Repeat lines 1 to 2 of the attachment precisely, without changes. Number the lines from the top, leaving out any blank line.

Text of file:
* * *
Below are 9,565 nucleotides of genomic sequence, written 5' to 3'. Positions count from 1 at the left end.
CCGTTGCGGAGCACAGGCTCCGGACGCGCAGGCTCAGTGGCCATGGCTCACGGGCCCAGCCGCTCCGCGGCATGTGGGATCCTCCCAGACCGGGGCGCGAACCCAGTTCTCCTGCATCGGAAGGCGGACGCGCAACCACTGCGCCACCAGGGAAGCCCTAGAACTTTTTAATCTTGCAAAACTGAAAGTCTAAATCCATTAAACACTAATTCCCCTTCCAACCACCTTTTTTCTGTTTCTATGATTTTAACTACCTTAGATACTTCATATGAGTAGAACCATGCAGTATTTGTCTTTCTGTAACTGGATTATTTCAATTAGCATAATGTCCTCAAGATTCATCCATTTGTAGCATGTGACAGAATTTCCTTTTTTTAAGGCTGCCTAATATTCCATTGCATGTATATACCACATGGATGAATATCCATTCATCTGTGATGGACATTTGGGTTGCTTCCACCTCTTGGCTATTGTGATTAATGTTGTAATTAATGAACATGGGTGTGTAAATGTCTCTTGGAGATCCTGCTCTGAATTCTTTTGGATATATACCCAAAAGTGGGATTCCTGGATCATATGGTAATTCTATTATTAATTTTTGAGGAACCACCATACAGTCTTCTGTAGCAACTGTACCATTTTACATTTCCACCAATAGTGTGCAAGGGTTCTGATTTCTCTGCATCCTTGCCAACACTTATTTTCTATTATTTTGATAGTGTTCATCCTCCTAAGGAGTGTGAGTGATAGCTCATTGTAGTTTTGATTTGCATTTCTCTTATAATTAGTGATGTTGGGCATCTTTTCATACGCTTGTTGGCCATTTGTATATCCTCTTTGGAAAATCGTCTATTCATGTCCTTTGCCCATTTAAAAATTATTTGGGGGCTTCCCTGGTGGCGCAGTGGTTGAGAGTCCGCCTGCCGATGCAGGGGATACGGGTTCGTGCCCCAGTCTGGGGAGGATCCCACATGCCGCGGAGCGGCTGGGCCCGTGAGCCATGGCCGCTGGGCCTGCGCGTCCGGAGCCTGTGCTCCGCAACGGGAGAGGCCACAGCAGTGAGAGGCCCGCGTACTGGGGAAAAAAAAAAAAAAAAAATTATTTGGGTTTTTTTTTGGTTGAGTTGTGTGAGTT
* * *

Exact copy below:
Below are 9,565 nucleotides of genomic sequence, written 5' to 3'. Positions count from 1 at the left end.
CCGTTGCGGAGCACAGGCTCCGGACGCGCAGGCTCAGTGGCCATGGCTCACGGGCCCAGCCGCTCCGCGGCATGTGGGATCCTCCCAGACCGGGGCGCGAACCCAGTTCTCCTGCATCGGAAGGCGGACGCGCAACCACTGCGCCACCAGGGAAGCCCTAGAACTTTTTAATCTTGCAAAACTGAAAGTCTAAATCCATTAAACACTAATTCCCCTTCCAACCACCTTTTTTCTGTTTCTATGATTTTAACTACCTTAGATACTTCATATGAGTAGAACCATGCAGTATTTGTCTTTCTGTAACTGGATTATTTCAATTAGCATAATGTCCTCAAGATTCATCCATTTGTAGCATGTGACAGAATTTCCTTTTTTTAAGGCTGCCTAATATTCCATTGCATGTATATACCACATGGATGAATATCCATTCATCTGTGATGGACATTTGGGTTGCTTCCACCTCTTGGCTATTGTGATTAATGTTGTAATTAATGAACATGGGTGTGTAAATGTCTCTTGGAGATCCTGCTCTGAATTCTTTTGGATATATACCCAAAAGTGGGATTCCTGGATCATATGGTAATTCTATTATTAATTTTTGAGGAACCACCATACAGTCTTCTGTAGCAACTGTACCATTTTACATTTCCACCAATAGTGTGCAAGGGTTCTGATTTCTCTGCATCCTTGCCAACACTTATTTTCTATTATTTTGATAGTGTTCATCCTCCTAAGGAGTGTGAGTGATAGCTCATTGTAGTTTTGATTTGCATTTCTCTTATAATTAGTGATGTTGGGCATCTTTTCATACGCTTGTTGGCCATTTGTATATCCTCTTTGGAAAATCGTCTATTCATGTCCTTTGCCCATTTAAAAATTATTTGGGGGCTTCCCTGGTGGCGCAGTGGTTGAGAGTCCGCCTGCCGATGCAGGGGATACGGGTTCGTGCCCCAGTCTGGGGAGGATCCCACATGCCGCGGAGCGGCTGGGCCCGTGAGCCATGGCCGCTGGGCCTGCGCGTCCGGAGCCTGTGCTCCGCAACGGGAGAGGCCACAGCAGTGAGAGGCCCGCGTACTGGGGAAAAAAAAAAAAAAAAAATTATTTGGGTTTTTTTTTGGTTGAGTTGTGTGAGTT